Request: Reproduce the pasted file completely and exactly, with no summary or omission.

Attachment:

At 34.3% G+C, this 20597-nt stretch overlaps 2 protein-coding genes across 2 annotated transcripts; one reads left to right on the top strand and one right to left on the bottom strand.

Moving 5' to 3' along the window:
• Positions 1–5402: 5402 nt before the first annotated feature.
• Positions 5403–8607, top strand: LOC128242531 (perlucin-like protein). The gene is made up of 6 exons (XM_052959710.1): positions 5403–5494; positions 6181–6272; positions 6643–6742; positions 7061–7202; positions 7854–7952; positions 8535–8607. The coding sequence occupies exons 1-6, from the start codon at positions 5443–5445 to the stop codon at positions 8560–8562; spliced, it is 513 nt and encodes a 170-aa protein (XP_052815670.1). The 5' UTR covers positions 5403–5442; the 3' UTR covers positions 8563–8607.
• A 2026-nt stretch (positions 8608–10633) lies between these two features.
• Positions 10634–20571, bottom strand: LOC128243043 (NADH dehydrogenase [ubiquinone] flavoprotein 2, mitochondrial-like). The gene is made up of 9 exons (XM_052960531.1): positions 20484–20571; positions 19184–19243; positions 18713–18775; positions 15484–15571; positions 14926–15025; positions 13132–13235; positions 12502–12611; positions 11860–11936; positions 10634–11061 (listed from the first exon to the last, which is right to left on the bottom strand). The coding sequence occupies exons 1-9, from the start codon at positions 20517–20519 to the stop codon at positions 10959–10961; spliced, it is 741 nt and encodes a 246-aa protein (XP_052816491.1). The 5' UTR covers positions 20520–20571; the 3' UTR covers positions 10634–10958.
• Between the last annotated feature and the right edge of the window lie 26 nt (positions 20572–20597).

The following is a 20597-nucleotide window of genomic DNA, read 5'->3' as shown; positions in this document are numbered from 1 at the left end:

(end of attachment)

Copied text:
At 34.3% G+C, this 20597-nt stretch overlaps 2 protein-coding genes across 2 annotated transcripts; one reads left to right on the top strand and one right to left on the bottom strand.

Moving 5' to 3' along the window:
• Positions 1–5402: 5402 nt before the first annotated feature.
• Positions 5403–8607, top strand: LOC128242531 (perlucin-like protein). The gene is made up of 6 exons (XM_052959710.1): positions 5403–5494; positions 6181–6272; positions 6643–6742; positions 7061–7202; positions 7854–7952; positions 8535–8607. The coding sequence occupies exons 1-6, from the start codon at positions 5443–5445 to the stop codon at positions 8560–8562; spliced, it is 513 nt and encodes a 170-aa protein (XP_052815670.1). The 5' UTR covers positions 5403–5442; the 3' UTR covers positions 8563–8607.
• A 2026-nt stretch (positions 8608–10633) lies between these two features.
• Positions 10634–20571, bottom strand: LOC128243043 (NADH dehydrogenase [ubiquinone] flavoprotein 2, mitochondrial-like). The gene is made up of 9 exons (XM_052960531.1): positions 20484–20571; positions 19184–19243; positions 18713–18775; positions 15484–15571; positions 14926–15025; positions 13132–13235; positions 12502–12611; positions 11860–11936; positions 10634–11061 (listed from the first exon to the last, which is right to left on the bottom strand). The coding sequence occupies exons 1-9, from the start codon at positions 20517–20519 to the stop codon at positions 10959–10961; spliced, it is 741 nt and encodes a 246-aa protein (XP_052816491.1). The 5' UTR covers positions 20520–20571; the 3' UTR covers positions 10634–10958.
• Between the last annotated feature and the right edge of the window lie 26 nt (positions 20572–20597).

The following is a 20597-nucleotide window of genomic DNA, read 5'->3' as shown; positions in this document are numbered from 1 at the left end: